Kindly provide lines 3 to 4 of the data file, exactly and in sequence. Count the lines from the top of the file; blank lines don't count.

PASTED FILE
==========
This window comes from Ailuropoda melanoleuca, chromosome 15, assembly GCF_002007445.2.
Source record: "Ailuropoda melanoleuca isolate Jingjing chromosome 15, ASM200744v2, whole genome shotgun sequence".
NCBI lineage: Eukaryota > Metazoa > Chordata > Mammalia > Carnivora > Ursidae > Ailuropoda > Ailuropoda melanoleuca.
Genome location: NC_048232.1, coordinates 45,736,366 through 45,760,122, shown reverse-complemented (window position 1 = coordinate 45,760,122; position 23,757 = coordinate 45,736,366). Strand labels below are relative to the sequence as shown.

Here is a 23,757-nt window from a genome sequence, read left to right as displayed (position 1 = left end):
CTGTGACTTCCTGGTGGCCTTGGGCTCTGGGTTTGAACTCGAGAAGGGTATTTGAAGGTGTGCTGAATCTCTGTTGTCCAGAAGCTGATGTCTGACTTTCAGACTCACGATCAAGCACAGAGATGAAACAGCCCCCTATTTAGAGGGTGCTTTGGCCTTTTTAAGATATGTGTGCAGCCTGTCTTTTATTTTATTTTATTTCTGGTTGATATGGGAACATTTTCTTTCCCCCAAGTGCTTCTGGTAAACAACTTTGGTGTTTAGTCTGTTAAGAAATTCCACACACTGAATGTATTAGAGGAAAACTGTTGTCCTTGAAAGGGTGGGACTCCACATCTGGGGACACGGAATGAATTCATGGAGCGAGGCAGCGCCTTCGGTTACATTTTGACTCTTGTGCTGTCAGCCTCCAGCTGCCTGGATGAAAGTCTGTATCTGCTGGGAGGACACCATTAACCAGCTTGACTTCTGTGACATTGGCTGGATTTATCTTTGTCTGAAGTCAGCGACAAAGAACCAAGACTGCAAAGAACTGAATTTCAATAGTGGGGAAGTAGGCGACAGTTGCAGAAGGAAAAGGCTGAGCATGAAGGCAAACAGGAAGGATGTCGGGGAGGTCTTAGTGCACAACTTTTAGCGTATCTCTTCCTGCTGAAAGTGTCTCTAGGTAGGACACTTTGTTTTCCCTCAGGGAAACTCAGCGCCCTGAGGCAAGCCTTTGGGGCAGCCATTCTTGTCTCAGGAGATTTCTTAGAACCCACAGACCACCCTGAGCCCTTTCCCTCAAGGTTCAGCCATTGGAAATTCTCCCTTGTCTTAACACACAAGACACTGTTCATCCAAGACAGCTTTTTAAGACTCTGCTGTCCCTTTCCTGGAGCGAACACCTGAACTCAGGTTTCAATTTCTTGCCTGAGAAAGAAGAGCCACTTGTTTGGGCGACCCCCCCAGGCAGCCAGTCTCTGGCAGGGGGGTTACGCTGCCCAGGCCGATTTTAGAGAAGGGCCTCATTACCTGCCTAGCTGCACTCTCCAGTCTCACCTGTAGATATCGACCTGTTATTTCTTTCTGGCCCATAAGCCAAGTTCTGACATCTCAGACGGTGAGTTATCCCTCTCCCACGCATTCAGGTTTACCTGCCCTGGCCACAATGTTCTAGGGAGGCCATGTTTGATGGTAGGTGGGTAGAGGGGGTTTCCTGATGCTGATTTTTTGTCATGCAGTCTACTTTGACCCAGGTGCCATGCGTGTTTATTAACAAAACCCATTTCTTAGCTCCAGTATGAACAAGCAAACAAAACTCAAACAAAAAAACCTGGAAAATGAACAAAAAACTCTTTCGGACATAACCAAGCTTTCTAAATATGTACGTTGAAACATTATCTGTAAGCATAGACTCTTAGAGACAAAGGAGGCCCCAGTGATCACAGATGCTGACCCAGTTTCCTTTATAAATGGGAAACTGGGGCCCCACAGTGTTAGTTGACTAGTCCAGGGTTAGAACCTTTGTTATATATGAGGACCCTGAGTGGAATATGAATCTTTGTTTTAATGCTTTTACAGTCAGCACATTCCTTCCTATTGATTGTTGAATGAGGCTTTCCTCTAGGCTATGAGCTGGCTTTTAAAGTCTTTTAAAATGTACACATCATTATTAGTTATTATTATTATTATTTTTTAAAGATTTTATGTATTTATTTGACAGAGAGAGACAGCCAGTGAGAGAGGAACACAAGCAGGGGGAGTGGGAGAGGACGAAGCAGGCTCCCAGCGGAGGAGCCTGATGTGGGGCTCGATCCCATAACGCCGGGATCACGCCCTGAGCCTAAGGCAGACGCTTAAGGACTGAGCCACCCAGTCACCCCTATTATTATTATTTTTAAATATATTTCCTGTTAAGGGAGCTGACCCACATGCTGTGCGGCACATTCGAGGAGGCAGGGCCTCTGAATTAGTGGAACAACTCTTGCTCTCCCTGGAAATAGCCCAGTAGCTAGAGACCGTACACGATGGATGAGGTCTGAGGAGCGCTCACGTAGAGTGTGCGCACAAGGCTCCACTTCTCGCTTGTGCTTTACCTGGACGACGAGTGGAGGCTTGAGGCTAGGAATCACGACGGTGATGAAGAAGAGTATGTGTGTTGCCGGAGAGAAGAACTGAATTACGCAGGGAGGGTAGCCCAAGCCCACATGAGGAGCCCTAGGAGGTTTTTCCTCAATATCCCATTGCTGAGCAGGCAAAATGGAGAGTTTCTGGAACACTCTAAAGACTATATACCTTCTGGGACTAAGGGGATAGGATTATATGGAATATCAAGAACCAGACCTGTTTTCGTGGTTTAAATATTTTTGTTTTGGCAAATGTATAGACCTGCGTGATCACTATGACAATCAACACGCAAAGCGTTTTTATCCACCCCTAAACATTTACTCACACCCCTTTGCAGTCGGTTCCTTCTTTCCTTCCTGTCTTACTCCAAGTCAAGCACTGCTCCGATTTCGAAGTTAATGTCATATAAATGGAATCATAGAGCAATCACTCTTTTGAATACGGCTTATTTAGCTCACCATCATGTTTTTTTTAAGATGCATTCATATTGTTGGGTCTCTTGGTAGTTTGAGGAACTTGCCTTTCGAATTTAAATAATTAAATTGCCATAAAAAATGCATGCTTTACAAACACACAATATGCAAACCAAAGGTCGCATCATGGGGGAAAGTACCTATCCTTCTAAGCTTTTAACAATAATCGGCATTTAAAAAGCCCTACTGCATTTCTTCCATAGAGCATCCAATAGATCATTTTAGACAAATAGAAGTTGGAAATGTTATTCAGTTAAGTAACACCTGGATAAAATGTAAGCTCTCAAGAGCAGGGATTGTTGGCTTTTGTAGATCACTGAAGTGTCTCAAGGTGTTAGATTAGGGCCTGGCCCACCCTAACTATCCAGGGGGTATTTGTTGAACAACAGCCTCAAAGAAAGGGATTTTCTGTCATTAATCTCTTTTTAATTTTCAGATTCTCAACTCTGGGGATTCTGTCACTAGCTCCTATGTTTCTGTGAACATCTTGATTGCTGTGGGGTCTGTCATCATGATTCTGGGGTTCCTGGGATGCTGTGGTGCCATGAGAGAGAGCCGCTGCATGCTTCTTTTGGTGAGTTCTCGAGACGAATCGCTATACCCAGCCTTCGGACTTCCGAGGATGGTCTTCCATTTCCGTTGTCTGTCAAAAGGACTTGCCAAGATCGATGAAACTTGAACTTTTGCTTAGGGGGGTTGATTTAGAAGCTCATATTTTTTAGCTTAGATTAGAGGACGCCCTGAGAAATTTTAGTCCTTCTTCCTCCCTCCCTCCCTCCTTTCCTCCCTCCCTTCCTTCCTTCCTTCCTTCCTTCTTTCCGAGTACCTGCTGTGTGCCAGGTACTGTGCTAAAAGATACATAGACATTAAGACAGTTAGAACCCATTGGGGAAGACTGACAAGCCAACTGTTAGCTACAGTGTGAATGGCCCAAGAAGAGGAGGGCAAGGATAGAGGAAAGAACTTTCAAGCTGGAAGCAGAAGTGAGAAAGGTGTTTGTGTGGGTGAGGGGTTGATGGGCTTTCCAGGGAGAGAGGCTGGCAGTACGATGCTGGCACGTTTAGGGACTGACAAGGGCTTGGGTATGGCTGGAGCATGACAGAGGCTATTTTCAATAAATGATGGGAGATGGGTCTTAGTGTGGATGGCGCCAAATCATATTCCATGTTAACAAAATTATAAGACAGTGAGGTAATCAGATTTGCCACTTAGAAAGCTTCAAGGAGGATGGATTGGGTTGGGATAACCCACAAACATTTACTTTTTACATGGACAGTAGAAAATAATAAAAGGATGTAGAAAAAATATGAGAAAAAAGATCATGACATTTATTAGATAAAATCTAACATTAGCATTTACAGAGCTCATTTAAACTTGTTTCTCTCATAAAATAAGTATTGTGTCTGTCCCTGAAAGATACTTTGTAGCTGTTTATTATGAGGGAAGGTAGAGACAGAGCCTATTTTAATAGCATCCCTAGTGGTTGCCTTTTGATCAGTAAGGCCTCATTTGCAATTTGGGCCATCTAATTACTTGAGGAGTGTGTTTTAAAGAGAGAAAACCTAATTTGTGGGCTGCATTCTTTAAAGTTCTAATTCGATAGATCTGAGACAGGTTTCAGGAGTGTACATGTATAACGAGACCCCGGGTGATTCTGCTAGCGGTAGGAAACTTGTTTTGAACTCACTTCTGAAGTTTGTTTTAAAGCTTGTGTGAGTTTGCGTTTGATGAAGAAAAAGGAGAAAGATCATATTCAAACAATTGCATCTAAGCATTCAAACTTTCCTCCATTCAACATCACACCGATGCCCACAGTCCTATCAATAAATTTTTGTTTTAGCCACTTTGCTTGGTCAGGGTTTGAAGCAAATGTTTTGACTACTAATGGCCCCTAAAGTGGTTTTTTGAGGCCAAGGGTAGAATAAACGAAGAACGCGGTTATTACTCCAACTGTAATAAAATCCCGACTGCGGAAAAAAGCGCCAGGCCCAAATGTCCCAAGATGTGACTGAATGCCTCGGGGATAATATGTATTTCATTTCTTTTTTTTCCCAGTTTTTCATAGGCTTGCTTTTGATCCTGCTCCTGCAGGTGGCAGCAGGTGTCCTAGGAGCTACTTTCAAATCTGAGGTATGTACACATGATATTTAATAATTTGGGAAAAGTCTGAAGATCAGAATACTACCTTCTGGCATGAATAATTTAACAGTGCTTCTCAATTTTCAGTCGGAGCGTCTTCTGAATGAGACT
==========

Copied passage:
NCBI lineage: Eukaryota > Metazoa > Chordata > Mammalia > Carnivora > Ursidae > Ailuropoda > Ailuropoda melanoleuca.
Genome location: NC_048232.1, coordinates 45,736,366 through 45,760,122, shown reverse-complemented (window position 1 = coordinate 45,760,122; position 23,757 = coordinate 45,736,366). Strand labels below are relative to the sequence as shown.